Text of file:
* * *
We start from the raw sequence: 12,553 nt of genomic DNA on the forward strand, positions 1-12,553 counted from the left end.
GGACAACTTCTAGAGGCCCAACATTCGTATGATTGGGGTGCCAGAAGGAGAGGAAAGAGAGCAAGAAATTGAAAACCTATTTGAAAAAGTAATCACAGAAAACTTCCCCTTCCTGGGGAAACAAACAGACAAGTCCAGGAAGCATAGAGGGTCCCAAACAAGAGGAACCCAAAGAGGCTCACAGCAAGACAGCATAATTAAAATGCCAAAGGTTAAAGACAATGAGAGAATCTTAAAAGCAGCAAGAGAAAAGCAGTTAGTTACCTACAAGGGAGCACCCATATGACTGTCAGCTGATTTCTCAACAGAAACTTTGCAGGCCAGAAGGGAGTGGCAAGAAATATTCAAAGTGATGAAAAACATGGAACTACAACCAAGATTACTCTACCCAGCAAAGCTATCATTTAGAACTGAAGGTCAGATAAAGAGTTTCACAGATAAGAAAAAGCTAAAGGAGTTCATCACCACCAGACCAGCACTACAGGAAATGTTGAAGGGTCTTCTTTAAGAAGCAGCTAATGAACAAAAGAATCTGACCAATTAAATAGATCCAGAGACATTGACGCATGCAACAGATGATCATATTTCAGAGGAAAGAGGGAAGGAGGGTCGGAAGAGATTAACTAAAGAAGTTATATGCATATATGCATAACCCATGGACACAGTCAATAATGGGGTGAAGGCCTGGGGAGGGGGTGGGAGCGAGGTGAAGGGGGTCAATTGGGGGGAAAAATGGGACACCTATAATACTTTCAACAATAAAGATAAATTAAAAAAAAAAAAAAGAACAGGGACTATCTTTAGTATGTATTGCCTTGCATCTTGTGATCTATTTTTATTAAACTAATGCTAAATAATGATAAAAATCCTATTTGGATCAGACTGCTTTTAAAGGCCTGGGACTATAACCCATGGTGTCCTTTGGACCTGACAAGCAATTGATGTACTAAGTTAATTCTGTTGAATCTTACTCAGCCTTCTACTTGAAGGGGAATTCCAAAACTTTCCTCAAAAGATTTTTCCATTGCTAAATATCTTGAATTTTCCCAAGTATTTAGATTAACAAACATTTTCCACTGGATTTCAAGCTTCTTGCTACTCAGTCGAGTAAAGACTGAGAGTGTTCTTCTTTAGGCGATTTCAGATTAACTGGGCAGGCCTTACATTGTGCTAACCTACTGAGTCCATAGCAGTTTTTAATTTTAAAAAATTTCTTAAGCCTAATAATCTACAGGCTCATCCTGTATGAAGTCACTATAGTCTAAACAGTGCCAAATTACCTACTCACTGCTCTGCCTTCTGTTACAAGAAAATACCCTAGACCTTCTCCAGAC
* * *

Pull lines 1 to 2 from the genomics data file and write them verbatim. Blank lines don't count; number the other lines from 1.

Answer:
We start from the raw sequence: 12,553 nt of genomic DNA on the forward strand, positions 1-12,553 counted from the left end.
GGACAACTTCTAGAGGCCCAACATTCGTATGATTGGGGTGCCAGAAGGAGAGGAAAGAGAGCAAGAAATTGAAAACCTATTTGAAAAAGTAATCACAGAAAACTTCCCCTTCCTGGGGAAACAAACAGACAAGTCCAGGAAGCATAGAGGGTCCCAAACAAGAGGAACCCAAAGAGGCTCACAGCAAGACAGCATAATTAAAATGCCAAAGGTTAAAGACAATGAGAGAATCTTAAAAGCAGCAAGAGAAAAGCAGTTAGTTACCTACAAGGGAGCACCCATATGACTGTCAGCTGATTTCTCAACAGAAACTTTGCAGGCCAGAAGGGAGTGGCAAGAAATATTCAAAGTGATGAAAAACATGGAACTACAACCAAGATTACTCTACCCAGCAAAGCTATCATTTAGAACTGAAGGTCAGATAAAGAGTTTCACAGATAAGAAAAAGCTAAAGGAGTTCATCACCACCAGACCAGCACTACAGGAAATGTTGAAGGGTCTTCTTTAAGAAGCAGCTAATGAACAAAAGAATCTGACCAATTAAATAGATCCAGAGACATTGACGCATGCAACAGATGATCATATTTCAGAGGAAAGAGGGAAGGAGGGTCGGAAGAGATTAACTAAAGAAGTTATATGCATATATGCATAACCCATGGACACAGTCAATAATGGGGTGAAGGCCTGGGGAGGGGGTGGGAGCGAGGTGAAGGGGGTCAATTGGGGGGAAAAATGGGACACCTATAATACTTTCAACAATAAAGATAAATTAAAAAAAAAAAAAAGAACAGGGACTATCTTTAGTATGTATTGCCTTGCATCTTGTGATCTATTTTTATTAAACTAATGCTAAATAATGATAAAAATCCTATTTGGATCAGACTGCTTTTAAAGGCCTGGGACTATAACCCATGGTGTCCTTTGGACCTGACAAGCAATTGATGTACTAAGTTAATTCTGTTGAATCTTACTCAGCCTTCTACTTGAAGGGGAATTCCAAAACTTTCCTCAAAAGATTTTTCCATTGCTAAATATCTTGAATTTTCCCAAGTATTTAGATTAACAAACATTTTCCACTGGATTTCAAGCTTCTTGCTACTCAGTCGAGTAAAGACTGAGAGTGTTCTTCTTTAGGCGATTTCAGATTAACTGGGCAGGCCTTACATTGTGCTAACCTACTGAGTCCATAGCAGTTTTTAATTTTAAAAAATTTCTTAAGCCTAATAATCTACAGGCTCATCCTGTATGAAGTCACTATAGTCTAAACAGTGCCAAATTACCTACTCACTGCTCTGCCTTCTGTTACAAGAAAATACCCTAGACCTTCTCCAGAC